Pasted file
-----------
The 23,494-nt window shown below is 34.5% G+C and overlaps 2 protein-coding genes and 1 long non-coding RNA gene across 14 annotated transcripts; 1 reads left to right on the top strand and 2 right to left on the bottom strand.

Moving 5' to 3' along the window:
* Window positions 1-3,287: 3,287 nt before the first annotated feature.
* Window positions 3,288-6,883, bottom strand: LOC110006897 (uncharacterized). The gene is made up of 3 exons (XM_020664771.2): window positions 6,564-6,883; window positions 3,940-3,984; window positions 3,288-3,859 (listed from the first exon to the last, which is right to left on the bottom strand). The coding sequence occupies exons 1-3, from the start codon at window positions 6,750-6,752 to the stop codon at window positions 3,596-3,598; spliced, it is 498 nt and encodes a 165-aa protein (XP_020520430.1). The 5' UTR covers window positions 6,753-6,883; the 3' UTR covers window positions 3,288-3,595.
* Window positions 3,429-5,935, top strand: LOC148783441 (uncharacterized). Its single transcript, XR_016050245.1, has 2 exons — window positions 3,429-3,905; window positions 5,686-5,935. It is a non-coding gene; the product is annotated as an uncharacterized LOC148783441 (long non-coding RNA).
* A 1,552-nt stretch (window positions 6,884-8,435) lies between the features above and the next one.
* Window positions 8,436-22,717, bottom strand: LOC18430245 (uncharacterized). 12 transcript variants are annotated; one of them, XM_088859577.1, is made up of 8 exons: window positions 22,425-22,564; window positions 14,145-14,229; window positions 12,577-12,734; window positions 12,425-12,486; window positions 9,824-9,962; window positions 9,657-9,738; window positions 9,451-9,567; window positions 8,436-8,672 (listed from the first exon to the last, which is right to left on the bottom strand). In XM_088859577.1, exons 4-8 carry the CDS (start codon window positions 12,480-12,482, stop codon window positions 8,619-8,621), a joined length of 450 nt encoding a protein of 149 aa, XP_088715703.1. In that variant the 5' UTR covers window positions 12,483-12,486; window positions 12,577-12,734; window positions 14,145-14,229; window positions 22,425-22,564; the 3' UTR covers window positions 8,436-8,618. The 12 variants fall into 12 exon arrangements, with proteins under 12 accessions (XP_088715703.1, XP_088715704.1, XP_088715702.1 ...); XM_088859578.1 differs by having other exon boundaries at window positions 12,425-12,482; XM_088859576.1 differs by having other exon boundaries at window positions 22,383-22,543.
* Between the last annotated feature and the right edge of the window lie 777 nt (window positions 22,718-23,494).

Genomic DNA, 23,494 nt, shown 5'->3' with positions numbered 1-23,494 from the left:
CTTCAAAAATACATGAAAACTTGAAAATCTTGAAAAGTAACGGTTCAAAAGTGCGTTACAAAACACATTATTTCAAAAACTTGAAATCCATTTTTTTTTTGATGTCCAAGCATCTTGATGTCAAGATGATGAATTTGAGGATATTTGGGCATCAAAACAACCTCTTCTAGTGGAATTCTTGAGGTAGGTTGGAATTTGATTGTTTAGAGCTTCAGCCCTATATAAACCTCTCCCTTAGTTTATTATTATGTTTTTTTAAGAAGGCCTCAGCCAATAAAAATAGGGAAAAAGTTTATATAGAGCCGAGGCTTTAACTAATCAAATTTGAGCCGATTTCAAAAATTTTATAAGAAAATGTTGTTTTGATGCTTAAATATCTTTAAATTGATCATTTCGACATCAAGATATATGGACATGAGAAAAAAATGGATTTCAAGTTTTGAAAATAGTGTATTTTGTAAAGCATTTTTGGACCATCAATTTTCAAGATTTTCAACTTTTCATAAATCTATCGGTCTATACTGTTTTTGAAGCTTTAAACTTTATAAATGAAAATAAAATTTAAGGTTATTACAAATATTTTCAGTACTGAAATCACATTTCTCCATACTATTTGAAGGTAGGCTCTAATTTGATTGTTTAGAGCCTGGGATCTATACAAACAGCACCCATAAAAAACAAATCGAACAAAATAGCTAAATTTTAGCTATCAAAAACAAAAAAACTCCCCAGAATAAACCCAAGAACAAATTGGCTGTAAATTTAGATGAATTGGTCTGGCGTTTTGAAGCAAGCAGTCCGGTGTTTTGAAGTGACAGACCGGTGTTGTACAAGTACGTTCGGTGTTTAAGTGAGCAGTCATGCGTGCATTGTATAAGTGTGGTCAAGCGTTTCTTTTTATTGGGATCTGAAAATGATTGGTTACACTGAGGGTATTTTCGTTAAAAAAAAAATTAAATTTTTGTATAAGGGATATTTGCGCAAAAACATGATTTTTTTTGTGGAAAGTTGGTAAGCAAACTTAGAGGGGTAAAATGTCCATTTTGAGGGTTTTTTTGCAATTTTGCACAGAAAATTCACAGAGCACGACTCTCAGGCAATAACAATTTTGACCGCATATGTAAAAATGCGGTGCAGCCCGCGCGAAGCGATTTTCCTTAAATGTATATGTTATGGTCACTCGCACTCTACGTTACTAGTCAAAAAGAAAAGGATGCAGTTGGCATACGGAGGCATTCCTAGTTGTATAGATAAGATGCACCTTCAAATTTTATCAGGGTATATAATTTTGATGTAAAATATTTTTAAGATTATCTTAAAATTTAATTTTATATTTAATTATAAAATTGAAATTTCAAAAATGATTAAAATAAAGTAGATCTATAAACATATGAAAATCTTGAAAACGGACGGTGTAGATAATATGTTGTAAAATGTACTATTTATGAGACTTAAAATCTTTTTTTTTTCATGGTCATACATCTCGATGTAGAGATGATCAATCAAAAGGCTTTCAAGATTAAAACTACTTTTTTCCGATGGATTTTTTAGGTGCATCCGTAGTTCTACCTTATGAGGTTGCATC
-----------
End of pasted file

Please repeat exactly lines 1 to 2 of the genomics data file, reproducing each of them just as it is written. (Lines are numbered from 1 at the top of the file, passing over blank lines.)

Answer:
The 23,494-nt window shown below is 34.5% G+C and overlaps 2 protein-coding genes and 1 long non-coding RNA gene across 14 annotated transcripts; 1 reads left to right on the top strand and 2 right to left on the bottom strand.

Moving 5' to 3' along the window: